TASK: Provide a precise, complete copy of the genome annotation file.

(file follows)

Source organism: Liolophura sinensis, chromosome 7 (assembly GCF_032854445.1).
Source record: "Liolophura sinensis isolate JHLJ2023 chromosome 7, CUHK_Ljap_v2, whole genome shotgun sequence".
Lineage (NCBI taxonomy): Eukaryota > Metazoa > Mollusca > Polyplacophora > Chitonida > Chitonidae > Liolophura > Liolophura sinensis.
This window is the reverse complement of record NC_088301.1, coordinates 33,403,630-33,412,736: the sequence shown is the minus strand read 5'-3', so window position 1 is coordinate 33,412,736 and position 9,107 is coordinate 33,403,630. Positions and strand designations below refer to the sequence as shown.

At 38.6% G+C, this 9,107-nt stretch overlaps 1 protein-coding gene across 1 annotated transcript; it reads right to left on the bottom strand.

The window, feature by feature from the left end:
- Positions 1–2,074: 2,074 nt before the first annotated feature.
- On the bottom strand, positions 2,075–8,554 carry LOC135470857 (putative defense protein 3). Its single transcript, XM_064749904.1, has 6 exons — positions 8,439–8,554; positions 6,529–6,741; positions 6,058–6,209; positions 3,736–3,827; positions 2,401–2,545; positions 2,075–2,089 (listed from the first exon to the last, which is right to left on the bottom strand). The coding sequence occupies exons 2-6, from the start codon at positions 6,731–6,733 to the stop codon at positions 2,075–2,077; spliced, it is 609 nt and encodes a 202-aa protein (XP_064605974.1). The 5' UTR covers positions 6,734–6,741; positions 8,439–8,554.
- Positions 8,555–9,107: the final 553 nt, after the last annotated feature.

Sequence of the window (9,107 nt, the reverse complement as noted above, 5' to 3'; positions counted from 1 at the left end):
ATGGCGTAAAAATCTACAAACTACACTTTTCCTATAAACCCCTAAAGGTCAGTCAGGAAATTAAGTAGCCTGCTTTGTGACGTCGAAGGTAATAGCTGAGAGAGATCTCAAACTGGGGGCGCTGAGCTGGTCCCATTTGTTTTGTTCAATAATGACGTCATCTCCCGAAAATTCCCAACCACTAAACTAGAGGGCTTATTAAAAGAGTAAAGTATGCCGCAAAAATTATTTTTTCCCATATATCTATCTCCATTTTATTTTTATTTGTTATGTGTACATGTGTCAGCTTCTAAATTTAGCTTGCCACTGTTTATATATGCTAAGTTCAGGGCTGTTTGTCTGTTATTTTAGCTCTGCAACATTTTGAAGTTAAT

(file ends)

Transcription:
Source organism: Liolophura sinensis, chromosome 7 (assembly GCF_032854445.1).
Source record: "Liolophura sinensis isolate JHLJ2023 chromosome 7, CUHK_Ljap_v2, whole genome shotgun sequence".
Lineage (NCBI taxonomy): Eukaryota > Metazoa > Mollusca > Polyplacophora > Chitonida > Chitonidae > Liolophura > Liolophura sinensis.
This window is the reverse complement of record NC_088301.1, coordinates 33,403,630-33,412,736: the sequence shown is the minus strand read 5'-3', so window position 1 is coordinate 33,412,736 and position 9,107 is coordinate 33,403,630. Positions and strand designations below refer to the sequence as shown.

At 38.6% G+C, this 9,107-nt stretch overlaps 1 protein-coding gene across 1 annotated transcript; it reads right to left on the bottom strand.

The window, feature by feature from the left end:
- Positions 1–2,074: 2,074 nt before the first annotated feature.
- On the bottom strand, positions 2,075–8,554 carry LOC135470857 (putative defense protein 3). Its single transcript, XM_064749904.1, has 6 exons — positions 8,439–8,554; positions 6,529–6,741; positions 6,058–6,209; positions 3,736–3,827; positions 2,401–2,545; positions 2,075–2,089 (listed from the first exon to the last, which is right to left on the bottom strand). The coding sequence occupies exons 2-6, from the start codon at positions 6,731–6,733 to the stop codon at positions 2,075–2,077; spliced, it is 609 nt and encodes a 202-aa protein (XP_064605974.1). The 5' UTR covers positions 6,734–6,741; positions 8,439–8,554.
- Positions 8,555–9,107: the final 553 nt, after the last annotated feature.

Sequence of the window (9,107 nt, the reverse complement as noted above, 5' to 3'; positions counted from 1 at the left end):
ATGGCGTAAAAATCTACAAACTACACTTTTCCTATAAACCCCTAAAGGTCAGTCAGGAAATTAAGTAGCCTGCTTTGTGACGTCGAAGGTAATAGCTGAGAGAGATCTCAAACTGGGGGCGCTGAGCTGGTCCCATTTGTTTTGTTCAATAATGACGTCATCTCCCGAAAATTCCCAACCACTAAACTAGAGGGCTTATTAAAAGAGTAAAGTATGCCGCAAAAATTATTTTTTCCCATATATCTATCTCCATTTTATTTTTATTTGTTATGTGTACATGTGTCAGCTTCTAAATTTAGCTTGCCACTGTTTATATATGCTAAGTTCAGGGCTGTTTGTCTGTTATTTTAGCTCTGCAACATTTTGAAGTTAAT